Saturday, September 7, 2013

Programs and People: Cows, DNA, and one EPIC mustache.

It's "Programs and People" time again!

This is always one of my favorite projects of the year.  They're great about giving me a lot of time, which allows me to put plenty of thought into the concepts.  It also lets me focus on the craft of the illustration itself.  Don't get me wrong: the frenzied, skin of my teeth, blurred vision and sleep deprivation of split-second deadlines is great for taking years off my life, but sometimes it's nice to have a little more breathing room.

And this year, I'm going to need all the time I can get.  The subjects of these articles are usually fairly complex, which means distilling them into one cohesive and visually-interesting illustration can make for some gnashing of teeth.  But this year it's a REAL peach.

This year, the article is about using genetic engineering to combat bovine infertility.  Put that in your pipe and re-sequence it.

One of the challenges (aside from figuring out how to even begin translating that subject into a single, digestible illustration) has to do with the subject matter itself.  Yes, it's extremely complicated.  But there's another factor that makes this project even more difficult: It's icky.

That's a pretty technical term, so let me explain: Over the years, I've done a lot of agricultural illustration.  This isn't my first time to the rodeo.  It isn't even my first time to the cow drawing rodeo.  But none of those subject matters was biological or medical in the way this one is (we're talking about cow reproduction and reproductive systems, after all).  And in thinking about how to approach this illustration, it occurred to me that it would be tough to avoid an illustration that's either: A.) Creepy, B.) Dry (overly scientific) or C.) Awkward, like a video in Health class.

For instance, here was my first concept:

The guy being caricatured is Joe Dalton, who runs this program at UI.  I had envisioned this concept as a funny, light-hearted approach.  Something like a Peter de Seve New Yorker cover with bright colors and funny expressions.  But I think it's a little creepy.  The idea of a man with a calf in a baby sling is a little off-putting.  Ultimately, I think it could have worked if it was cartoony enough.  If there's enough exaggeration, the illustration is pure farce and I think that eliminates the creepy tone.  But ultimately, I'm glad this one wasn't chosen.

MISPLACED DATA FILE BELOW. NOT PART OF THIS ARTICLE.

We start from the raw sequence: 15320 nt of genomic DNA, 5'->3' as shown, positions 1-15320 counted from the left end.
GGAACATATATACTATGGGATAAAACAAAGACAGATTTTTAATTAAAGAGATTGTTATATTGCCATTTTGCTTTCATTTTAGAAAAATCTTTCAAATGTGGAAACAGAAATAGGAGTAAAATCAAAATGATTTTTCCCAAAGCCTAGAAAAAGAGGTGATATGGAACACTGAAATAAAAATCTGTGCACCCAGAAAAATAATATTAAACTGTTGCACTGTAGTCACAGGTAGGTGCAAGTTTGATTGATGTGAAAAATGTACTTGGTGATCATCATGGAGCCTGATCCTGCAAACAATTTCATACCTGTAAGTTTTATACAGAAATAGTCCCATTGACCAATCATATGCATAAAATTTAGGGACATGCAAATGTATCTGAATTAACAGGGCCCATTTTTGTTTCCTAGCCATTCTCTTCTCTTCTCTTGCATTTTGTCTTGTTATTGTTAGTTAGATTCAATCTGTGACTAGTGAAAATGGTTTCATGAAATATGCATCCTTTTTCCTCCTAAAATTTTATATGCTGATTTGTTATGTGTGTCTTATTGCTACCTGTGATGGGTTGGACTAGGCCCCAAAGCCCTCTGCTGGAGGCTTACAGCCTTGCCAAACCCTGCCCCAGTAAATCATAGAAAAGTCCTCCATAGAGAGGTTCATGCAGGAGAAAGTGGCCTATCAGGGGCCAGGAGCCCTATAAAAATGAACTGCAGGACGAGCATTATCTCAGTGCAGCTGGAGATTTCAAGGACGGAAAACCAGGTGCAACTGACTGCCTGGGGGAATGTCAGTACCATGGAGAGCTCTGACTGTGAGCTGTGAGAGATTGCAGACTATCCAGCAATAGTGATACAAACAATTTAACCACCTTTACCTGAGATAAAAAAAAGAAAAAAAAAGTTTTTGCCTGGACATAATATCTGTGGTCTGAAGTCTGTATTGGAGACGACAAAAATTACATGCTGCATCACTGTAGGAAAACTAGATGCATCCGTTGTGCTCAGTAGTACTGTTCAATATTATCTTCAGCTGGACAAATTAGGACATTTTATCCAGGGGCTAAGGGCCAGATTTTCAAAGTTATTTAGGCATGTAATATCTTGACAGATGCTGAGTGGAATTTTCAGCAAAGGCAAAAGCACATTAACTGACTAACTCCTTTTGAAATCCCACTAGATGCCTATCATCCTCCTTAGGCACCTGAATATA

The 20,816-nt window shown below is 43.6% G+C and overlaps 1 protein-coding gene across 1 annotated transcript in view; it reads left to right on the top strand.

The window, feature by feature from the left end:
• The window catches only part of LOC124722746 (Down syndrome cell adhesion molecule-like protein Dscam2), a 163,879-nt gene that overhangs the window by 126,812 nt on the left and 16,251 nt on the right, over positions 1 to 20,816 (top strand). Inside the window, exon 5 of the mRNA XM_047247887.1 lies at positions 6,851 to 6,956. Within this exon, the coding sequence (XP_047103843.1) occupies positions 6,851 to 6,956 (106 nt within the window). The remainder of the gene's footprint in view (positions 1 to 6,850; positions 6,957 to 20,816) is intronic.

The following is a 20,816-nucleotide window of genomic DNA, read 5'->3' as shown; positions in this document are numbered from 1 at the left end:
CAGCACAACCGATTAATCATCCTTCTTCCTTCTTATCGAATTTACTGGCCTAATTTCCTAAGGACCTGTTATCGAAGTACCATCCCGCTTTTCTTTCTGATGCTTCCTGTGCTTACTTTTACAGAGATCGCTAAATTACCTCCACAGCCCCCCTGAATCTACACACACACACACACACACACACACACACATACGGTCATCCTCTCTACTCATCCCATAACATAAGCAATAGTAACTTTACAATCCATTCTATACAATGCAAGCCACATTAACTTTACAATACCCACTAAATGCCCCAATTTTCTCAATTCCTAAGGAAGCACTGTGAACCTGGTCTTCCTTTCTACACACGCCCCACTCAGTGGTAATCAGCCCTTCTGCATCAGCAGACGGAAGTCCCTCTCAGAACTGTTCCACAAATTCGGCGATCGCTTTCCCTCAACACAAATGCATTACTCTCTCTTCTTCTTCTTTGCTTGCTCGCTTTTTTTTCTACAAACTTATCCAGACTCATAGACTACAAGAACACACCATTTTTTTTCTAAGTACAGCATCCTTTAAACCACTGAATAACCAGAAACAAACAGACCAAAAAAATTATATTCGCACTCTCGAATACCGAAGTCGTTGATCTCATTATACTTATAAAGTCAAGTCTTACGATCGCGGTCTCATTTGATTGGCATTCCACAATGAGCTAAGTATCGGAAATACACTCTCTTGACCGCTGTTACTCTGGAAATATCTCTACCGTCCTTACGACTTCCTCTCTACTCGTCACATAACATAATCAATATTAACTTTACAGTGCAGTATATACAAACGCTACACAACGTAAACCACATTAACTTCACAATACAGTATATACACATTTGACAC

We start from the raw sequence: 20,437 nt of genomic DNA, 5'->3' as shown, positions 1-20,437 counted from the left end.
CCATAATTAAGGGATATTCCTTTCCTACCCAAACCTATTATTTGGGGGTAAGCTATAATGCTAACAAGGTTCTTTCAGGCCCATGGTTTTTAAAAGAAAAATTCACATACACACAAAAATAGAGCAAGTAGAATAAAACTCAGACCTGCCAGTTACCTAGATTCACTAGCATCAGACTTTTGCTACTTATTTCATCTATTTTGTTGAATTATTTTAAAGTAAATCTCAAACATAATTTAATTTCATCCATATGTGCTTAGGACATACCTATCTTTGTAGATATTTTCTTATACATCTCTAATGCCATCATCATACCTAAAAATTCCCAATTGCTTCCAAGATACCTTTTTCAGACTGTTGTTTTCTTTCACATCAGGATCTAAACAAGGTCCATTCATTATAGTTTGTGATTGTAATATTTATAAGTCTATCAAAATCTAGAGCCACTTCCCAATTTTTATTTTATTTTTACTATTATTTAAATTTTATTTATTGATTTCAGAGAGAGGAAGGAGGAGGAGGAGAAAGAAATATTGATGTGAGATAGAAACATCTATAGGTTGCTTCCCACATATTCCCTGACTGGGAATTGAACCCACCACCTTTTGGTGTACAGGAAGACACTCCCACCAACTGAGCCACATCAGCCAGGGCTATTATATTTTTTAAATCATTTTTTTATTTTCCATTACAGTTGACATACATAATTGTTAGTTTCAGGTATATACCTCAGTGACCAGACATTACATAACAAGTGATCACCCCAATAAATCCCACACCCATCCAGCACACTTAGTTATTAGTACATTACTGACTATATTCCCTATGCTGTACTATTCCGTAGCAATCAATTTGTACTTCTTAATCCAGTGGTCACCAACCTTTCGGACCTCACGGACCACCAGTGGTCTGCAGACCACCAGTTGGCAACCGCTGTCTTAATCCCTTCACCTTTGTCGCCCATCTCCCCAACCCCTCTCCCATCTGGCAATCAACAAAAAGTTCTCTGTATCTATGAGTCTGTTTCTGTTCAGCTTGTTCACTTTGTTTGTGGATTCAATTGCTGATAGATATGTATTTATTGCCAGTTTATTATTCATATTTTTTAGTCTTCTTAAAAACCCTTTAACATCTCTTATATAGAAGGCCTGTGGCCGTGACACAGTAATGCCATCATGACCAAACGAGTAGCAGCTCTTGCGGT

Concept No. 2:

How do you talk about where babies come from without talking about where babies come from?  Avoidance.  I'm pretty sure the stork myth was made up by squeamish parents who couldn't bear to acknowledge...you know.  Anyway, this is another concept in the "light and funny" vein.  I like the idea and think it would have worked ok, but ultimately I don't think this concept was related enough to the original subject matter.

Concept No. 3:

Where exactly would we be if there was no attempt by Noah to shoe-horn in some 1950s imagery?  I thought it would be fun to create a page from a fictional grade school textbook, but then to use that page to explain an extremely complex scientific process.  I think this is one of the stronger concepts and it would have been fun to bring to fruition, but it wasn't chosen.  C'est la vie.

Concept No. 4:

Building the perfect cow.  This one focuses on the engineering side of the process.  It gets a little medical, what with the x-ray drawing of the cow, but I figured it would be acceptable if that part of the illustration stayed in the blue and white blueprint/schematic form.  I think this concept was a good way to convey the complexity of the process while still being visually interesting.

Concept No. 5 (the winner):

This concept is Joe Dalton, split down the middle.  One half shows the manual labor side of the process (farm and field) while the other shows the more scientific aspect (the lab).  Plus, lookit that mustache.  I mean, daaaaang.

While this concept wasn't my favorite (the blueprint was my favorite), I think this concept is a great fit for the article.  It conveys the complexity of the process and has enough elements in it to be visually appealing.  It's also not icky, so...bonus.

There were so many ideas that were never sketched.  My favorite of which was probably the "Cow-culator", which would have been a calculator made by Joe Dalton that only had one button: Multiply.  Of course, that's not really a full concept, so it wouldn't have worked.  Oh, well.  Still makes me chuckle.

Now all I have to do is draw it.  Which is maybe the best part.  The deadline is getting closer.  I'll try not to have a cow.

Cheers.





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